What's buzzing:

Scolari's future hurting Portugal's present

BASEL, Switzerland – In his final days in charge of the Portugal national team, Luiz Felipe Scolari is failing to uphold one of the key facets of his coaching blueprint.

Scolari has always dedicated himself to relieving the pressure from his players by actively seeking it himself, and he has carefully and cleverly sidestepped potential off-field distractions. A well-timed joke, a funny face and a dose of verbal nonsense that asks as many questions as it answers are all aspects of Scolari's modus operandi when handling tricky issues.

Yet by burrowing himself away and refusing to comment on landing the Chelsea manager's job, one of the biggest positions in the game, for 72 hours after its announcement, he has destabilized a camp that was previously buoyant, settled and loving its chances of winning Euro 2008.

Portugal's players are not as slick as Scolari when it comes to handling situations that capture international attention, and they have been seriously rattled. Even a teary-eyed explanation from Scolari as to why he was leaving at a team lunch was unable to quell rumors of severe discontent in the squad.

After a perfect start to Portugal's bid to win a major tournament for the first time in its history, things are running far from smoothly now, even with qualification for the quarterfinals as Group A winners already secure. The Portuguese players may have suspected their coach would be on his way after Euro 2008, but they believed his assertion that he would not broach the topic during the tournament.

That decision was deemed utterly unworkable from the moment Chelsea released a brief statement on Wednesday night, just minutes after the Brazilian had left his postmatch conference following Portugal's 3-1 victory over the Czech Republic. That was the point when Scolari should have cleared the air and allowed his men to refocus on the task that lies ahead of them. Instead, he let the matter stew for the next few days, fanning the flames and the ire of the Portuguese public desperate for an explanation.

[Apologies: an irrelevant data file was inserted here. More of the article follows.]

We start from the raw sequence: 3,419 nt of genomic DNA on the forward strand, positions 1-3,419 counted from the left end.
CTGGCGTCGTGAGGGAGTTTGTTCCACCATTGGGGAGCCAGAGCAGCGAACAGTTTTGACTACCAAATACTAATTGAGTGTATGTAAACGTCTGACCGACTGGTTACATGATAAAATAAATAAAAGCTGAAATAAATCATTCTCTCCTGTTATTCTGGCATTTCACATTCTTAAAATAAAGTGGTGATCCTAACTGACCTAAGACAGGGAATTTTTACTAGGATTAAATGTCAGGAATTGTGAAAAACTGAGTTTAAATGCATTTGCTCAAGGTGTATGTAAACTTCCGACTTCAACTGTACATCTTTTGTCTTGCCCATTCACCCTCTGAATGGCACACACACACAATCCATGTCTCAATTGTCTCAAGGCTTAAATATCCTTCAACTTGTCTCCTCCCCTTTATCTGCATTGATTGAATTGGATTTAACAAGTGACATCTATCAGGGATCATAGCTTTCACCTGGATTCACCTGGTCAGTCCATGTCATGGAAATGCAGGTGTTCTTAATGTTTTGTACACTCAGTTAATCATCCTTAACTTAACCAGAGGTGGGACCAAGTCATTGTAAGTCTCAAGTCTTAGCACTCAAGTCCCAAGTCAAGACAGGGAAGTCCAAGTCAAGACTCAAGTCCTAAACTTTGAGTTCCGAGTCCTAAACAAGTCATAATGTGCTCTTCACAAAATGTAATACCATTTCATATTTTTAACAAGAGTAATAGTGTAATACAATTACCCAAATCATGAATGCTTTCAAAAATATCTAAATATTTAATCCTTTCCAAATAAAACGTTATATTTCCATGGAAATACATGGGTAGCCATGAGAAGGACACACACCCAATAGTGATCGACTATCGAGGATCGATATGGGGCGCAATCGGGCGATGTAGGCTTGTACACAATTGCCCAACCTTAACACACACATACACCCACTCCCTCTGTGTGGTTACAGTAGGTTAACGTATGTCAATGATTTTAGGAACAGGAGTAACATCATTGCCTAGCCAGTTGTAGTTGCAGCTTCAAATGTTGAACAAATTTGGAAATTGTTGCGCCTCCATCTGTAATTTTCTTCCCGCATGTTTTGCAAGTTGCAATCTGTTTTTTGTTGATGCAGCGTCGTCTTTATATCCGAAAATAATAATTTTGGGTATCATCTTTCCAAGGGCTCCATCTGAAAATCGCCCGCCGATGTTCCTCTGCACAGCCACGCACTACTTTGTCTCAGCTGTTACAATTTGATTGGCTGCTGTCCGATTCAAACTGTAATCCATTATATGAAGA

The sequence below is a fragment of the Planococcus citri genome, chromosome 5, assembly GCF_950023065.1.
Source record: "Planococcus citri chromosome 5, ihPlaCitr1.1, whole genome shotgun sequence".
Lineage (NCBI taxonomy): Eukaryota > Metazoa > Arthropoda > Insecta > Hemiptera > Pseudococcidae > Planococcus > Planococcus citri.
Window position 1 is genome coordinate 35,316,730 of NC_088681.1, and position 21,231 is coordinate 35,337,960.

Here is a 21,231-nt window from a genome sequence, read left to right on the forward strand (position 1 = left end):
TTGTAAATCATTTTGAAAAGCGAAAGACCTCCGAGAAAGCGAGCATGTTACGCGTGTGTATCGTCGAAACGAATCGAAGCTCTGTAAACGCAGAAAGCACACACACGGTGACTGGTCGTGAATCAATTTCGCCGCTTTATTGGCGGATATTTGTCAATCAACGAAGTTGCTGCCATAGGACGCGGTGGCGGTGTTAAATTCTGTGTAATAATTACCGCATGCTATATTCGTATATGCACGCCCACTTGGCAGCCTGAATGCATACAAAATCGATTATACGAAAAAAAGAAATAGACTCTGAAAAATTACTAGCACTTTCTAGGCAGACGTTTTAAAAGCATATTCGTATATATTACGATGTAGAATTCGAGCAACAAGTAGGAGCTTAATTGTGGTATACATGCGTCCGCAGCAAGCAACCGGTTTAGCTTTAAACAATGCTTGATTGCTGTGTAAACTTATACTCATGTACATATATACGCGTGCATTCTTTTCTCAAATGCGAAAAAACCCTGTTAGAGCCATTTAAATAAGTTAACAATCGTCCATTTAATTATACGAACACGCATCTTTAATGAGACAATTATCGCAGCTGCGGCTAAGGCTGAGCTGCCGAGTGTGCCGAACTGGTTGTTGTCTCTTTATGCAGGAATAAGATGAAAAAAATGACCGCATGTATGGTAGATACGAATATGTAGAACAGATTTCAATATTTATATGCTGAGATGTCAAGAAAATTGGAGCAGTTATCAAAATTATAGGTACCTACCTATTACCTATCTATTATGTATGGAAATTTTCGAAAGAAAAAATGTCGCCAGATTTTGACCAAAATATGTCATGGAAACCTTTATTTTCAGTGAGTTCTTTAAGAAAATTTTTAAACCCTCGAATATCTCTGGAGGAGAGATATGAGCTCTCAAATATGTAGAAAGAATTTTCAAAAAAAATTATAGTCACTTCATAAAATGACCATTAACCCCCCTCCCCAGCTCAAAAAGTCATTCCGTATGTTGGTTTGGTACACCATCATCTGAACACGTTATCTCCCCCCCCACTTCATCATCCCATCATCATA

So much for protecting his players.

Goalkeeper Ricardo and defender Fernando Meira were thrown to the wolves on Friday as both were bombarded with questions that should only have been answered by their coach. Scolari only spoke when he was required by the rules of the tournament to do so at his official media briefing 24 hours before Portugal's final Group A match against Switzerland. He insisted the timing of the announcement did not show disrespect to his players or Portugal and admitted that the sheer financial strength of the Chelsea offer had played a pivotal role.

"What we will be going through will be the same, independent of any other situation," Scolari said. "We want this subject to be forgotten because nothing more will change.

"I have said it before many times that sometimes these opportunities only come around once."

While he was reluctant to give expansive answers, often responding with a nod or shake of the head and a grunt that passed for "yes" or "no," it was enough. But why couldn't it have been said on Wednesday night, or Thursday or Friday?

Sunday's game will represent a return to something approaching normality for Portugal's players, the field of play being their refuge from the external factors looming large over their campaign.

The next week will show whether damage has already been done – whether Scolari has, after all, played his final hand to perfection, or whether he allowed his future to interfere with his present.